In 2015 and 2016, Twitter was twice compelled by the FBI to disclose information about two users — and the gag orders on these requests have been lifted, the company said on Friday. The company has now notified the two users and provided them with the national security letters and the information it collected about their respective accounts, which was much less than was originally requested.

The debate: The U.S. government argued gag orders on these requests were necessary because providing more detailed reporting than what Twitter is authorized to release would make the information classified, and therefore it would not be protected under the First Amendment.

"We would like a meaningful opportunity to challenge government restrictions when 'classification' prevents speech on issues of public importance," writes Twitter in a blog post.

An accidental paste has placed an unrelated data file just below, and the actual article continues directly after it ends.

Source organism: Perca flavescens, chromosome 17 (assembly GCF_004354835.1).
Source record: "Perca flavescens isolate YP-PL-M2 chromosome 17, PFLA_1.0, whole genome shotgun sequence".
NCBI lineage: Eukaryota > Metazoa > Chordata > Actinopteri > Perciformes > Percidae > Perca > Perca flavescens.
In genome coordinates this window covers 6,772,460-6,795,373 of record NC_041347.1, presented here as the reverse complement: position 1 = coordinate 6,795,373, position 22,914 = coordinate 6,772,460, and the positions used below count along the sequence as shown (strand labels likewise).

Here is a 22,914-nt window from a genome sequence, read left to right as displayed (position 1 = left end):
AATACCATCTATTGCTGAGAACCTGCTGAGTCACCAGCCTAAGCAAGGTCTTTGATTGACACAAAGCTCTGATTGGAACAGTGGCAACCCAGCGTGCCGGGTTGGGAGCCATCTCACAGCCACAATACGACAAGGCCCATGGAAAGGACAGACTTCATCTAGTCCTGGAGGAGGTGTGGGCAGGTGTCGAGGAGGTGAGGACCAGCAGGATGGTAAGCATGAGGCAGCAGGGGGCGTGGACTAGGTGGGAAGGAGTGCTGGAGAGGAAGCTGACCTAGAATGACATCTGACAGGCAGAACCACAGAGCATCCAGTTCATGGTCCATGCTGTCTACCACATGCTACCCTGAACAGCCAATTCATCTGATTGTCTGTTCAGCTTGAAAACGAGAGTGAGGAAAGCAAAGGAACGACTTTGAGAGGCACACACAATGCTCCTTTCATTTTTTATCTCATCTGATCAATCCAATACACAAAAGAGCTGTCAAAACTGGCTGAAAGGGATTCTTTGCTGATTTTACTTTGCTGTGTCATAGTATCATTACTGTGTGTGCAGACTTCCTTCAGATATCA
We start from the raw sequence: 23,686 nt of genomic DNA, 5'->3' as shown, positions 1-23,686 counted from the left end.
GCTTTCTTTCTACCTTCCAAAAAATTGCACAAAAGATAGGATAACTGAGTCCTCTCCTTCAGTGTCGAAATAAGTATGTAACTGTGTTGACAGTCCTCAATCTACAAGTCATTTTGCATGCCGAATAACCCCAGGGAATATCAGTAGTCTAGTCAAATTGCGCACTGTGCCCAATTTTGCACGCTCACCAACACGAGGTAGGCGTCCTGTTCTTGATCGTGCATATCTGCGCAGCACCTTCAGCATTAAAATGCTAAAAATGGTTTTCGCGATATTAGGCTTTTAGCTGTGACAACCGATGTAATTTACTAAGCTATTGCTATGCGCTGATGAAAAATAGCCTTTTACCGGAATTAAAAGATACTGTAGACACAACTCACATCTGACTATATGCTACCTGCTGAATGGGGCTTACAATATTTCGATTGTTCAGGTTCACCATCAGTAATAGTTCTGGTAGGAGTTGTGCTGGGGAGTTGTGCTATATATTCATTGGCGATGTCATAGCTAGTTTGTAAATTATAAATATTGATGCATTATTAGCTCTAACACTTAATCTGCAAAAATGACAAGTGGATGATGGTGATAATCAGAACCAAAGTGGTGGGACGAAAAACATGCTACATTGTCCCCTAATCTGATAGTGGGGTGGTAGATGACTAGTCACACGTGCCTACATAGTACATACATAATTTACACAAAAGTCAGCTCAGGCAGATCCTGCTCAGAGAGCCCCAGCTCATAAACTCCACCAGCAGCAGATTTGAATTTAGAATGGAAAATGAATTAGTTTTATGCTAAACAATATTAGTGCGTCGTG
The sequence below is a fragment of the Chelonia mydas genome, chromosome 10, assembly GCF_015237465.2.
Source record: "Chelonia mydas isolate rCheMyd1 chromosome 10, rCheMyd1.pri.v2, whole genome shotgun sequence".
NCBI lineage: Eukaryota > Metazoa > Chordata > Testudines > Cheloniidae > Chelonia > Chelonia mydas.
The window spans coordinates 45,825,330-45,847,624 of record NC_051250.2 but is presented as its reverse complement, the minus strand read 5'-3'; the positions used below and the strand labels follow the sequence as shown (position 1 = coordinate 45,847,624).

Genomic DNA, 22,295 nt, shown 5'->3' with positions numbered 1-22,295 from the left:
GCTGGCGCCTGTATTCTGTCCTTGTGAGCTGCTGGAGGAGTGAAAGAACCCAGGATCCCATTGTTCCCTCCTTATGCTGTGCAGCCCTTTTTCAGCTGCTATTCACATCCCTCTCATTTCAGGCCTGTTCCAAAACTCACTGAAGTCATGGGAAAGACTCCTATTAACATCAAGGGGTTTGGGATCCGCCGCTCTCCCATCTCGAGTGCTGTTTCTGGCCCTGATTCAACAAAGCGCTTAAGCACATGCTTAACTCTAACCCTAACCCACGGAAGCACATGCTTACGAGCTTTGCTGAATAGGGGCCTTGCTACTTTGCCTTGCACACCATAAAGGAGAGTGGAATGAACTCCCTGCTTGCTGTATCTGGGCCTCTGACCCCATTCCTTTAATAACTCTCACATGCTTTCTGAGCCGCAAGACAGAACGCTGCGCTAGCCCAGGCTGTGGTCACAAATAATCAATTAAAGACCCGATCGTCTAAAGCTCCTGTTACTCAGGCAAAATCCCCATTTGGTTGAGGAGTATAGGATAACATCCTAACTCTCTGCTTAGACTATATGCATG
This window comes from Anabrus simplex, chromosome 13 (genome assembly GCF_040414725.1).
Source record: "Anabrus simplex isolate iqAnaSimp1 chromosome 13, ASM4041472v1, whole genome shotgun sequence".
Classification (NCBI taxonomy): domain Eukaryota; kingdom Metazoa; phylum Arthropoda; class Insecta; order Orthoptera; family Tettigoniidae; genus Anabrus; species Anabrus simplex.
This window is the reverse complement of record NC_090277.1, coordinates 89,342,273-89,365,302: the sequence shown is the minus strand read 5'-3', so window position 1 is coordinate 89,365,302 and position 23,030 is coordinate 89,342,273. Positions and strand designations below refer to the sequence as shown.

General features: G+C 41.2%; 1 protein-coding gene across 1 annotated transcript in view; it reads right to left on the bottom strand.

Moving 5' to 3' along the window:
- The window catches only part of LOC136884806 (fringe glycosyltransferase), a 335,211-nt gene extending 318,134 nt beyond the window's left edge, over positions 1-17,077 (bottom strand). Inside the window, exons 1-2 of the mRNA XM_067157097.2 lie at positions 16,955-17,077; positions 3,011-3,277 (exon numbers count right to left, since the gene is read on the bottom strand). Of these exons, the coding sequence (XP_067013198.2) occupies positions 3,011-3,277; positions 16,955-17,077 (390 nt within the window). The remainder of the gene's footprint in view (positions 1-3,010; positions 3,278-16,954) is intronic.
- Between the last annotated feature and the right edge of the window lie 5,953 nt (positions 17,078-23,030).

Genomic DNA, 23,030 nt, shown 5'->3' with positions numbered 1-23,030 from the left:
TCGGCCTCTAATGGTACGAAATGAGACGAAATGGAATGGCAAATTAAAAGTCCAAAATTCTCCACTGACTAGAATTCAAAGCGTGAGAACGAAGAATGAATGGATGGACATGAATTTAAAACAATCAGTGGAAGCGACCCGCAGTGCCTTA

What's next: Twitter is currently in the midst of a lawsuit against the government (Twitter v. Lynch), seeking to get more freedom to discuss national security requests it receives. The next hearing for the case is scheduled for February 14.

  • Internet companies have increasingly fought for the right to disclose government and law enforcement requests for user information since the exposure of surveillance programs like PRISM in 2013.
  • Microsoft is currently suing the Department of Justice, arguing that it should be able to tell customers when the government requests information about them.

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